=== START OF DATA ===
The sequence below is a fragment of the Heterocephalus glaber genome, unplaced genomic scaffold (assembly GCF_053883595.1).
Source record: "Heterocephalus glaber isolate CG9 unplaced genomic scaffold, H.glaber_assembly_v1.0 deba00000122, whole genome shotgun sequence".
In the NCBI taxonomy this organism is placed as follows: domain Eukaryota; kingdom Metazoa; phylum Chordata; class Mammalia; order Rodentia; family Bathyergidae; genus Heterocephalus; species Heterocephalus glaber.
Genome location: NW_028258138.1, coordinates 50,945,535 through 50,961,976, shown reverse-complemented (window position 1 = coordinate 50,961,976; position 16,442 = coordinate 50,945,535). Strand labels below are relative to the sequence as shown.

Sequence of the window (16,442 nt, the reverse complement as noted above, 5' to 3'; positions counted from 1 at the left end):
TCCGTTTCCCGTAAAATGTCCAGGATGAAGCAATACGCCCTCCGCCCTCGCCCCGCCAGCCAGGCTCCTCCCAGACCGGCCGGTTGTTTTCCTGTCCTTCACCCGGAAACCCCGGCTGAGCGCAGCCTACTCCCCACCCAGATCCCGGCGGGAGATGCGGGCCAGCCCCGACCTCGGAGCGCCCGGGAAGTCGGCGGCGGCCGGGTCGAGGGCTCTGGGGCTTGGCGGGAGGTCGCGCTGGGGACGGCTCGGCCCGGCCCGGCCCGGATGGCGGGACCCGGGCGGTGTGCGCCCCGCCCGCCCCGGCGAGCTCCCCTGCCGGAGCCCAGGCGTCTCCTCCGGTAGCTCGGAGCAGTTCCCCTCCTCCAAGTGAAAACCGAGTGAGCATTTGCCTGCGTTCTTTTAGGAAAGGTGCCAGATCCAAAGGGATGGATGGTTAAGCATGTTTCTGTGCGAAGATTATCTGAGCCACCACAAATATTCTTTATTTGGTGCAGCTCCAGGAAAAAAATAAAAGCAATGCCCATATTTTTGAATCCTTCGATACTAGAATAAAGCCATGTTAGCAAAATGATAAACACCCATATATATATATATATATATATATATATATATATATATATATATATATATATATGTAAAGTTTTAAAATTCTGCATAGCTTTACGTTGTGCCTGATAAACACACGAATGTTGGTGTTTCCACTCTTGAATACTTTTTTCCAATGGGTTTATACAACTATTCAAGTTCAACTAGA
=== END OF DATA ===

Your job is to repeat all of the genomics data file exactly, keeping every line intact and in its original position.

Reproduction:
The sequence below is a fragment of the Heterocephalus glaber genome, unplaced genomic scaffold (assembly GCF_053883595.1).
Source record: "Heterocephalus glaber isolate CG9 unplaced genomic scaffold, H.glaber_assembly_v1.0 deba00000122, whole genome shotgun sequence".
In the NCBI taxonomy this organism is placed as follows: domain Eukaryota; kingdom Metazoa; phylum Chordata; class Mammalia; order Rodentia; family Bathyergidae; genus Heterocephalus; species Heterocephalus glaber.
Genome location: NW_028258138.1, coordinates 50,945,535 through 50,961,976, shown reverse-complemented (window position 1 = coordinate 50,961,976; position 16,442 = coordinate 50,945,535). Strand labels below are relative to the sequence as shown.

Sequence of the window (16,442 nt, the reverse complement as noted above, 5' to 3'; positions counted from 1 at the left end):
TCCGTTTCCCGTAAAATGTCCAGGATGAAGCAATACGCCCTCCGCCCTCGCCCCGCCAGCCAGGCTCCTCCCAGACCGGCCGGTTGTTTTCCTGTCCTTCACCCGGAAACCCCGGCTGAGCGCAGCCTACTCCCCACCCAGATCCCGGCGGGAGATGCGGGCCAGCCCCGACCTCGGAGCGCCCGGGAAGTCGGCGGCGGCCGGGTCGAGGGCTCTGGGGCTTGGCGGGAGGTCGCGCTGGGGACGGCTCGGCCCGGCCCGGCCCGGATGGCGGGACCCGGGCGGTGTGCGCCCCGCCCGCCCCGGCGAGCTCCCCTGCCGGAGCCCAGGCGTCTCCTCCGGTAGCTCGGAGCAGTTCCCCTCCTCCAAGTGAAAACCGAGTGAGCATTTGCCTGCGTTCTTTTAGGAAAGGTGCCAGATCCAAAGGGATGGATGGTTAAGCATGTTTCTGTGCGAAGATTATCTGAGCCACCACAAATATTCTTTATTTGGTGCAGCTCCAGGAAAAAAATAAAAGCAATGCCCATATTTTTGAATCCTTCGATACTAGAATAAAGCCATGTTAGCAAAATGATAAACACCCATATATATATATATATATATATATATATATATATATATATATATATATATATATGTAAAGTTTTAAAATTCTGCATAGCTTTACGTTGTGCCTGATAAACACACGAATGTTGGTGTTTCCACTCTTGAATACTTTTTTCCAATGGGTTTATACAACTATTCAAGTTCAACTAGA